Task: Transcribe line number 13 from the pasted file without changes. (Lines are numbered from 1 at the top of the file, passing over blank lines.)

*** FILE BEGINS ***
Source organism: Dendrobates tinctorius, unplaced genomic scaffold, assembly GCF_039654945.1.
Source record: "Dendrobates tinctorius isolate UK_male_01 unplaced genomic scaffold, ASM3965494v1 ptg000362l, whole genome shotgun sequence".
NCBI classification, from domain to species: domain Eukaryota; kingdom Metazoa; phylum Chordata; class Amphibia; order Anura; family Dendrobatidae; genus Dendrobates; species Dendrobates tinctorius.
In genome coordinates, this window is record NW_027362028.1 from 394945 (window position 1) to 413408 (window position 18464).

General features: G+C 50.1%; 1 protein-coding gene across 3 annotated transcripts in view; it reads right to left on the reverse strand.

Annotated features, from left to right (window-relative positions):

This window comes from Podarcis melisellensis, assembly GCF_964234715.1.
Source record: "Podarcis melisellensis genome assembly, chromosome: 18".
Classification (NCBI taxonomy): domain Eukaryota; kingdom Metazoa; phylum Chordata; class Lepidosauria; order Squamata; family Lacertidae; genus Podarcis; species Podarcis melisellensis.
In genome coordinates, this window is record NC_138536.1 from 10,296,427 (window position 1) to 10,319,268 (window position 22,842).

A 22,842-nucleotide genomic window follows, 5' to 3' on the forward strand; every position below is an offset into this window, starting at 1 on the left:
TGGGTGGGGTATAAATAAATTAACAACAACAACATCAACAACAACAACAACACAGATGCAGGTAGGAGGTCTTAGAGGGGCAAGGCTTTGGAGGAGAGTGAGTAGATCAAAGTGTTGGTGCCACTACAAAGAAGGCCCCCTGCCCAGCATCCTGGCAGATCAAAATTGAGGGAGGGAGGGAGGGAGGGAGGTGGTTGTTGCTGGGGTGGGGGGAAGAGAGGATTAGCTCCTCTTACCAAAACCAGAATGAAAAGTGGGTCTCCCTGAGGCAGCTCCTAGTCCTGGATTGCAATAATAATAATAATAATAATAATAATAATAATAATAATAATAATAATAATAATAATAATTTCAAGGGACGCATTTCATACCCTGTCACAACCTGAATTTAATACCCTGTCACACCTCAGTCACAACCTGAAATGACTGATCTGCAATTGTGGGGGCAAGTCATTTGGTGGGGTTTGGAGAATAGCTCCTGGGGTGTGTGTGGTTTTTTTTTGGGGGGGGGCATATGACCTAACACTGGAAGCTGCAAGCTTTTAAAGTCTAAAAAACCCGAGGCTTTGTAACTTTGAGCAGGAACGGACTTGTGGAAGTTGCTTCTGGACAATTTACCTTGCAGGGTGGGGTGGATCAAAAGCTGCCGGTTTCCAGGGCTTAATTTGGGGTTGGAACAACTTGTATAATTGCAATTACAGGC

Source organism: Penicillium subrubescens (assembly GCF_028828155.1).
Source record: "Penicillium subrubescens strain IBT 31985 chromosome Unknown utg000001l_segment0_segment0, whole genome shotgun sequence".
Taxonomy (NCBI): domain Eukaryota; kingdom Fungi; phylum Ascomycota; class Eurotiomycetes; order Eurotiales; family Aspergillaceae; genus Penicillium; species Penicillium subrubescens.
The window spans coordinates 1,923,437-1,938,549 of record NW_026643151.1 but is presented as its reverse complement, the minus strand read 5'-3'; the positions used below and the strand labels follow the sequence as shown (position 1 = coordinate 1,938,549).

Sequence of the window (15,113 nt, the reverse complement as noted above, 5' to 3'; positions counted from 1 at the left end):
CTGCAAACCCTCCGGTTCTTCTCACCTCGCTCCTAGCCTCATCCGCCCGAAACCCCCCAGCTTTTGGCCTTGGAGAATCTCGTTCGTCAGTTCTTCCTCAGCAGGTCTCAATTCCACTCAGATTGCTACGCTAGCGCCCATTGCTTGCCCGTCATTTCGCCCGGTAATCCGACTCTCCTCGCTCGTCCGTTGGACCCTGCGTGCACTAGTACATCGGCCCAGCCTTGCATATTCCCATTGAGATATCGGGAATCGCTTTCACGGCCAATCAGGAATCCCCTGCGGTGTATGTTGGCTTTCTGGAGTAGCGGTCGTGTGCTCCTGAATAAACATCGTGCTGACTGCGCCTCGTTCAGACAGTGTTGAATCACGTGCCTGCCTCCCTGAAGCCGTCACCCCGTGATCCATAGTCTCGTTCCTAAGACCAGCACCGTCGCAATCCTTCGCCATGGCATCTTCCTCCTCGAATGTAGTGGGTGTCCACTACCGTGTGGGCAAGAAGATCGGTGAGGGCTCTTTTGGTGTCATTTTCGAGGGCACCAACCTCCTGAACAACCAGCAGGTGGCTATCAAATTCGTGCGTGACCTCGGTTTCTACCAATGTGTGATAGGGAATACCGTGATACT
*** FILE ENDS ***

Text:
Source organism: Penicillium subrubescens (assembly GCF_028828155.1).